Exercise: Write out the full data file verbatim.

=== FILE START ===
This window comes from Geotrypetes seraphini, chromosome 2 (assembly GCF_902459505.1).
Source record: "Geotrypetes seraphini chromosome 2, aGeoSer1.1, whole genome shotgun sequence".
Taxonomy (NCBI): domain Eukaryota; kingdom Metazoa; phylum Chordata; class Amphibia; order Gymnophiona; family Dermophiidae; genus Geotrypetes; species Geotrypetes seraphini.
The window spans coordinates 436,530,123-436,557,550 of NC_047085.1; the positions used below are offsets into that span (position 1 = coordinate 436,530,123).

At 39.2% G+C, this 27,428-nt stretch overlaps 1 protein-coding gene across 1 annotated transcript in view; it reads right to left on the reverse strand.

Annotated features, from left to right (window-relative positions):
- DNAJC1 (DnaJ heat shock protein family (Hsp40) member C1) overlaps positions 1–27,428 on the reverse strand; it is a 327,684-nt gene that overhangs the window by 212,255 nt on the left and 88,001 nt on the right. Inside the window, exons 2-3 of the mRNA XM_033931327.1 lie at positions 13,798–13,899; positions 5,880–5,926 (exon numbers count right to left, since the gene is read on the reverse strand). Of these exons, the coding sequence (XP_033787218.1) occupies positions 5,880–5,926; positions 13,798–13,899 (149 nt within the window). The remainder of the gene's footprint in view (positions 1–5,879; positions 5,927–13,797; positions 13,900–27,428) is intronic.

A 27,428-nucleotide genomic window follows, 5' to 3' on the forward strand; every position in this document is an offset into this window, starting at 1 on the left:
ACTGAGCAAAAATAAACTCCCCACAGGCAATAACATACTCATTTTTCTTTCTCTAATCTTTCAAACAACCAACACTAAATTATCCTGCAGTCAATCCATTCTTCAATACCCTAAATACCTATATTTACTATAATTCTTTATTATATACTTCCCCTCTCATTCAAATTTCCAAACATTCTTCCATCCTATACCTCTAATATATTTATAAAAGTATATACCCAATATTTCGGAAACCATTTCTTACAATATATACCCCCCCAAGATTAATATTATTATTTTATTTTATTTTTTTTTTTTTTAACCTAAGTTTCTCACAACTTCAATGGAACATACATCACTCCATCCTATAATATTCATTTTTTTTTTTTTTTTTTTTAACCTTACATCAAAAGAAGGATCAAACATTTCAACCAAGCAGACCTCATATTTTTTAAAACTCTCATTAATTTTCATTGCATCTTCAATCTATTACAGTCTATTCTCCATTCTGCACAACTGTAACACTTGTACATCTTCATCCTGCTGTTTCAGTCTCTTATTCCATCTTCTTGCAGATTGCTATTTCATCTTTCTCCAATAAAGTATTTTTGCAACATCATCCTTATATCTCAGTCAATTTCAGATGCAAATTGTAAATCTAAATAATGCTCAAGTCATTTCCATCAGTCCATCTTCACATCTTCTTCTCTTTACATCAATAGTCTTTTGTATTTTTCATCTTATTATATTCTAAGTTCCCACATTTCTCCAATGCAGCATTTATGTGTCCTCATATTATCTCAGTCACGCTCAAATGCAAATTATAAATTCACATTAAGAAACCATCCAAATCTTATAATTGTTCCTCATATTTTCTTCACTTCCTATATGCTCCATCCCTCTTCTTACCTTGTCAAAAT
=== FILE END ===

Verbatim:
This window comes from Geotrypetes seraphini, chromosome 2 (assembly GCF_902459505.1).
Source record: "Geotrypetes seraphini chromosome 2, aGeoSer1.1, whole genome shotgun sequence".
Taxonomy (NCBI): domain Eukaryota; kingdom Metazoa; phylum Chordata; class Amphibia; order Gymnophiona; family Dermophiidae; genus Geotrypetes; species Geotrypetes seraphini.
The window spans coordinates 436,530,123-436,557,550 of NC_047085.1; the positions used below are offsets into that span (position 1 = coordinate 436,530,123).

At 39.2% G+C, this 27,428-nt stretch overlaps 1 protein-coding gene across 1 annotated transcript in view; it reads right to left on the reverse strand.

Annotated features, from left to right (window-relative positions):
- DNAJC1 (DnaJ heat shock protein family (Hsp40) member C1) overlaps positions 1–27,428 on the reverse strand; it is a 327,684-nt gene that overhangs the window by 212,255 nt on the left and 88,001 nt on the right. Inside the window, exons 2-3 of the mRNA XM_033931327.1 lie at positions 13,798–13,899; positions 5,880–5,926 (exon numbers count right to left, since the gene is read on the reverse strand). Of these exons, the coding sequence (XP_033787218.1) occupies positions 5,880–5,926; positions 13,798–13,899 (149 nt within the window). The remainder of the gene's footprint in view (positions 1–5,879; positions 5,927–13,797; positions 13,900–27,428) is intronic.

A 27,428-nucleotide genomic window follows, 5' to 3' on the forward strand; every position in this document is an offset into this window, starting at 1 on the left:
ACTGAGCAAAAATAAACTCCCCACAGGCAATAACATACTCATTTTTCTTTCTCTAATCTTTCAAACAACCAACACTAAATTATCCTGCAGTCAATCCATTCTTCAATACCCTAAATACCTATATTTACTATAATTCTTTATTATATACTTCCCCTCTCATTCAAATTTCCAAACATTCTTCCATCCTATACCTCTAATATATTTATAAAAGTATATACCCAATATTTCGGAAACCATTTCTTACAATATATACCCCCCCAAGATTAATATTATTATTTTATTTTATTTTTTTTTTTTTTAACCTAAGTTTCTCACAACTTCAATGGAACATACATCACTCCATCCTATAATATTCATTTTTTTTTTTTTTTTTTTTAACCTTACATCAAAAGAAGGATCAAACATTTCAACCAAGCAGACCTCATATTTTTTAAAACTCTCATTAATTTTCATTGCATCTTCAATCTATTACAGTCTATTCTCCATTCTGCACAACTGTAACACTTGTACATCTTCATCCTGCTGTTTCAGTCTCTTATTCCATCTTCTTGCAGATTGCTATTTCATCTTTCTCCAATAAAGTATTTTTGCAACATCATCCTTATATCTCAGTCAATTTCAGATGCAAATTGTAAATCTAAATAATGCTCAAGTCATTTCCATCAGTCCATCTTCACATCTTCTTCTCTTTACATCAATAGTCTTTTGTATTTTTCATCTTATTATATTCTAAGTTCCCACATTTCTCCAATGCAGCATTTATGTGTCCTCATATTATCTCAGTCACGCTCAAATGCAAATTATAAATTCACATTAAGAAACCATCCAAATCTTATAATTGTTCCTCATATTTTCTTCACTTCCTATATGCTCCATCCCTCTTCTTACCTTGTCAAAAT